"Next, he sent Mr. Roger Coverly, his only child, then a mere lad, abroad in care of a tutor; Mr. Hardacre never knew for what reason as there was apparently nothing wrong with the boy's health! He began to dismiss his servants. The greater part of Friar's Park was shut up and allowed to fall into decay. Finally, to Mr. Hardacre's surprise and grief, Sir Burnham mortgaged the property. But it was the terms of the mortgage—which I was privileged to inspect—which aroused my curiosity.

"In brief, the mortgagee agreed, in the event of Sir Burnham's death, to allow the widow to retain possession of the property for life, whether payments fell in arrears or otherwise!"

"But this—" I exclaimed.

"Is, as a friend of yours once remarked, as mad as 'Alice in Wonderland'! I agree. But to continue. At the time that this extraordinary agreement was drawn up, Mr. Hardacre went down to Friar's Park, of course; and he was a witness of several most singular and significant occurrences. For instance, on the evening of his arrival, whilst he was dressing for dinner, Sir Burnham came running to his room and begged of him to lock his door and to remain in his room until his host gave him permission to come out! He was particularly warned against admitting any one who might knock in the interval!"

"Good heavens!" I cried—"and did any one knock?"

"No one; but about half an hour later Sir Burnham came and released him. Mr. Hardacre was unspeakably distressed to observe that Sir Burnham looked white and ill; in fact, in Mr. Hardacre's own words, five years older! Again, quite by accident, on the same night, he came upon his host kneeling in the chapel—in those days it still boasted a roof—deep in prayer. An atmosphere of indescribable horror, he declared, had settled upon Friar's Park, and although, as he confessed, he had no evidence to prove the correctness of his theory, he nevertheless traced this to the person of the mortgagee. For it seemed to correspond roughly with the appearance in the neighborhood of this man—whom he now met for the first time."

Again Gatton paused, taking out his pipe and pouch, and:

"Who was this person?" I asked.

"A certain Dr. Damar Greefe!"

"Good God!" I cried—"where is all this leading us, Gatton?"

"It is leading us slowly to the truth, Mr. Addison, and that truth, when we come to it, is going to be more horrible than we even suspect. Passing over much of Mr. Hardacre's evidence, I come to the death, in Switzerland, of Mr. Roger Coverly, under circumstances so obscure that I fear we shall never know the particulars. Of one thing, however, I am assured: there was foul play."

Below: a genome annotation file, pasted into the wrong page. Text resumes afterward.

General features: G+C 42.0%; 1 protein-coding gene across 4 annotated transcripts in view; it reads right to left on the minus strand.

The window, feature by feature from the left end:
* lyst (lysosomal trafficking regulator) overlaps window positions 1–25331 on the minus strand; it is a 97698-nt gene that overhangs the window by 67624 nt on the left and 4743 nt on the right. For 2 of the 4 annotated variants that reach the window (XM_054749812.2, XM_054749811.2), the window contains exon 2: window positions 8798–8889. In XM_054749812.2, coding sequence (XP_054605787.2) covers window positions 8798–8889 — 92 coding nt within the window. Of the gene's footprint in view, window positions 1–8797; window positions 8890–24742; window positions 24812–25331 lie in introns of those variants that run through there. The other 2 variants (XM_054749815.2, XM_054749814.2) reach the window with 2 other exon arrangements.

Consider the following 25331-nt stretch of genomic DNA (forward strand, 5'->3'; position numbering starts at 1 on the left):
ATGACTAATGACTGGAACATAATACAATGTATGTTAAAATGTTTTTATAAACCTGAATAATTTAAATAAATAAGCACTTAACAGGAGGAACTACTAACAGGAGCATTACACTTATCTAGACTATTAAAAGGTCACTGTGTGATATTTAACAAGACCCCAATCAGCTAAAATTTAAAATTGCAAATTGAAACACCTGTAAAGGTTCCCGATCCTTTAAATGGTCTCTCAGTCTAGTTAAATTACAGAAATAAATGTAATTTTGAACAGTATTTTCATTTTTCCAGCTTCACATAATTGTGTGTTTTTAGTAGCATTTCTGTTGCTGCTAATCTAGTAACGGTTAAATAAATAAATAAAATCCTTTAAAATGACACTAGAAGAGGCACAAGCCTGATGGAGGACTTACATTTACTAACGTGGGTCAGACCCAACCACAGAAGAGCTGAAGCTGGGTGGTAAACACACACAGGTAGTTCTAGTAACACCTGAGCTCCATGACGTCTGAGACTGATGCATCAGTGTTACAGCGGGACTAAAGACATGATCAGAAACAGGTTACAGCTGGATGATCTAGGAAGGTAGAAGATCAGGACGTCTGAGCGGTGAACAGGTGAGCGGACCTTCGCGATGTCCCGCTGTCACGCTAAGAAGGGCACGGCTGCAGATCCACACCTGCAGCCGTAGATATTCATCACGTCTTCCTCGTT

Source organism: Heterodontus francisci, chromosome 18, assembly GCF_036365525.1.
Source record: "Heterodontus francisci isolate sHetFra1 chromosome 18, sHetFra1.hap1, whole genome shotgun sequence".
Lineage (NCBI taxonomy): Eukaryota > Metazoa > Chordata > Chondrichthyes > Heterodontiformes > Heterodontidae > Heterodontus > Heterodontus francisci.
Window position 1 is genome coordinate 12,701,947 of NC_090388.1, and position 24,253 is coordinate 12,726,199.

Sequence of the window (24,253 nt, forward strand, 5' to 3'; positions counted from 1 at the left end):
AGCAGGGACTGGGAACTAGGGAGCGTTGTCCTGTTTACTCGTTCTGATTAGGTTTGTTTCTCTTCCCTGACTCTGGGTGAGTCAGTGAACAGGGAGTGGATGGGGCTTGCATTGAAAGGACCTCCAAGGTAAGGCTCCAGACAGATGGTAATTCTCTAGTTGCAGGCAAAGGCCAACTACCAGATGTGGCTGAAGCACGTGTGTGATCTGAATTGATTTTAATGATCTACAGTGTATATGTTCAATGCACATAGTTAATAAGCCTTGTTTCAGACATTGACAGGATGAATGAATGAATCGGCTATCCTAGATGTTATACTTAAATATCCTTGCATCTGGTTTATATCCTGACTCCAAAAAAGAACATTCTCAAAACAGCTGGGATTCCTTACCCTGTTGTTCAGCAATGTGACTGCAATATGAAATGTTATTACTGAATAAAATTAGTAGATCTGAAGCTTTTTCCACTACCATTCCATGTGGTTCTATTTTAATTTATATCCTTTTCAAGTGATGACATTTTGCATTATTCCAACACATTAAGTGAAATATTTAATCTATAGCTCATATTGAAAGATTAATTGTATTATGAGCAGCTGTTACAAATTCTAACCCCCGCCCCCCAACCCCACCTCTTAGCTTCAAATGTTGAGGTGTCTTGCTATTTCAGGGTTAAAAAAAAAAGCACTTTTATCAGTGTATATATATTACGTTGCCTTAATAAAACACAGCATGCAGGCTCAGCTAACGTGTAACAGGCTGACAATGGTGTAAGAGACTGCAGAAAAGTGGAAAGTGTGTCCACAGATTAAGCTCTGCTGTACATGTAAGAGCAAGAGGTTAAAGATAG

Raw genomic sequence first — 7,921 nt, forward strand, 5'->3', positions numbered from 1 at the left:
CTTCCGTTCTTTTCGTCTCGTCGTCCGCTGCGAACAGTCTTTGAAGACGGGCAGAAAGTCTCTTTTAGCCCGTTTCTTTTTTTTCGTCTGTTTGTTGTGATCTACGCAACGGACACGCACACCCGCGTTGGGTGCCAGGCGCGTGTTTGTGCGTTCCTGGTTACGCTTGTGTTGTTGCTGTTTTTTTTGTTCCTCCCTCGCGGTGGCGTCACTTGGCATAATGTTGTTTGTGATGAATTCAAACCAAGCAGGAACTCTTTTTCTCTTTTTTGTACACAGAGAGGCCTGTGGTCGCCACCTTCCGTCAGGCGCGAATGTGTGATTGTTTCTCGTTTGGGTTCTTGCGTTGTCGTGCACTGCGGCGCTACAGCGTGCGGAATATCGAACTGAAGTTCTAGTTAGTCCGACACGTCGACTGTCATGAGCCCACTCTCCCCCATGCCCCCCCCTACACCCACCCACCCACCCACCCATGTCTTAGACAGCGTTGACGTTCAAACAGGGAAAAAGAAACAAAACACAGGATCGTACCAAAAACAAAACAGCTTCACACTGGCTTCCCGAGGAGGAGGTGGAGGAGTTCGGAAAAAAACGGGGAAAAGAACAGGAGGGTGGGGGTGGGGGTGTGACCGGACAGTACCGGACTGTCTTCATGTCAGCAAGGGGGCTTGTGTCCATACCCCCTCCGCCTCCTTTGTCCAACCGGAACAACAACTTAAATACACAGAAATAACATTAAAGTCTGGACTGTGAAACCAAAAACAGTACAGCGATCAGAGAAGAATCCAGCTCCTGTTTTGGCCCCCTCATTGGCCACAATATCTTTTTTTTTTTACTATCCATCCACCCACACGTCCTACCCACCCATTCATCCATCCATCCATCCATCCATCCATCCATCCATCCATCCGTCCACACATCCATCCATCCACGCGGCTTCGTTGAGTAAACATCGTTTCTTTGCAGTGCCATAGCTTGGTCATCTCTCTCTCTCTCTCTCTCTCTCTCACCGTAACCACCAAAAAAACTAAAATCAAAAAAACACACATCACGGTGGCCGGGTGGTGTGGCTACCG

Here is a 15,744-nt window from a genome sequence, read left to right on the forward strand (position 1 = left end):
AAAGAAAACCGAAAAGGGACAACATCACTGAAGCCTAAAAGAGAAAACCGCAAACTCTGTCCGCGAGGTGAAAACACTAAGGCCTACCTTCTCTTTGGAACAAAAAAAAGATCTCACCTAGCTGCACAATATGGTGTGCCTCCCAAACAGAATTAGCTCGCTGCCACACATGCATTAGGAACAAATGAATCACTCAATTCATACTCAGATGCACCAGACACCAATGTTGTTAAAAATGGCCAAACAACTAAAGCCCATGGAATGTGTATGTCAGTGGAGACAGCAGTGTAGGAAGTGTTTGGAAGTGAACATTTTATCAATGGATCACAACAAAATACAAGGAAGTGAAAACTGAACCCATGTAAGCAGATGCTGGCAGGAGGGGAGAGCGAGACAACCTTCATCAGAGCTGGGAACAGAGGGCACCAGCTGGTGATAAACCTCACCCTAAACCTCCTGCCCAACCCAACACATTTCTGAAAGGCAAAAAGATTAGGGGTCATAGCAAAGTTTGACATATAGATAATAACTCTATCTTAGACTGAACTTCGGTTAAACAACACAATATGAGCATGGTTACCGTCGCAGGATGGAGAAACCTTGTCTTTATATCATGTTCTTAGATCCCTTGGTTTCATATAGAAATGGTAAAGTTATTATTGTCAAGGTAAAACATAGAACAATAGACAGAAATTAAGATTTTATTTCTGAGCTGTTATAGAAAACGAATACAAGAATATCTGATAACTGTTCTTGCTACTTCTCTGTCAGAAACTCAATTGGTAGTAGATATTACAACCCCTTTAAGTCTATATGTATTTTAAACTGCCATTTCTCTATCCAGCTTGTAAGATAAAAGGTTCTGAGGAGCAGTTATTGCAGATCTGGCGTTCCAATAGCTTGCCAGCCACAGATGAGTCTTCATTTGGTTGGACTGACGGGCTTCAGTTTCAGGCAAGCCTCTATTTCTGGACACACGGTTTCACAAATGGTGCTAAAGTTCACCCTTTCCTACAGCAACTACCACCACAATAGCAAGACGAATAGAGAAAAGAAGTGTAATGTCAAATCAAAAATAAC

"You mean that Roger Coverly was—murdered?"

"I really don't doubt it," replied Gatton, who, having filled his pipe, now lighted it. "I believe he was the first victim."

"The first victim?"

"Mr. Addison, I agree with the late Sir Burnham's solicitor, that the spider at the heart of this web is Dr. Damar Greefe. The shock of his son's premature death led to a collapse from which Sir Burnham never recovered, and Friar's Park entered upon the final phase during which it was occupied by Lady Burnham who seems to have been wholly under the influence of this Eurasian doctor."

"But, my dear Gatton!" I cried—"where is Lady Burnham?"

"In my opinion, dead!" he answered solemnly. "Oh, it sounds preposterous, but in the case of this lonely woman who had apparently no living relatives and who was estranged from Sir Marcus and the other members of her husband's family, it was no very difficult matter to hush up the fact of her death."

"But, Gatton, you don't mean that she, too, met with foul play?"

"Most certainly I don't! It is as clear as day that the whole object of this elaborate secrecy was to hide the fact of her death! She was infinitely more useful alive than dead, Mr. Addison; and they hoped to keep up the solemn farce until—"


"Until Sir Eric was hanged for the murder of his cousin!"

"Gatton! What do you mean?"

"He is the last of the Coverlys!" answered Gatton simply. "There would be no further danger of any one paying off the mortgage."


"Exactly. There is some secret at Friar's Park—or at the Bell House—which necessitates the property remaining in the possession of Dr. Damar Greefe—as it has virtually remained since Sir Burnham's death! So much is clear, and although Eric Coverly has persisted in his obstinate silence, one of my assistants who has been at work on the late Sir Marcus's papers made a discovery yesterday, which together with what I had learned from Mr. Hardacre and your code message, brought me down to Crossleys post haste."

"What was this discovery?"

"An invitation from Dr. Damar Greefe, dated only a short time after the death of Sir Burnham, to Sir Marcus, asking him to visit Friar's Park! The doctor explained that the state of Lady Coverly's health made it impossible for her to entertain, but he assured Sir Marcus that she was anxious to see him and to heal any breach which might exist between them. Most significant of all, the Eurasian proposed that Sir Marcus should put up here!"

"At the Abbey Inn?"

"Exactly. Now the 'best room' of the inn is that which you have been occupying—and it is that which Sir Marcus would have occupied had he accepted the doctor's invitation. Listen then: all these clews seemed to point to Friar's Park, but the receipt of your message mentioning one Damar Greefe as being a suspicious party, and asking me to look up his record, quite tipped the scales. I saw, frankly, that you had made a false move, but nevertheless it served my purpose, and I determined to look into the Crossleys end of the inquiry personally, without giving Dr. Damar Greefe reason to suspect that I was in any way associated with the matter.

"I picked up one or two hints from the county police as to the geography as well as the 'notables' of the neighborhood; and the plan which you put into execution to-night, I had adopted last night!"

"What! You visited Friar's Park?"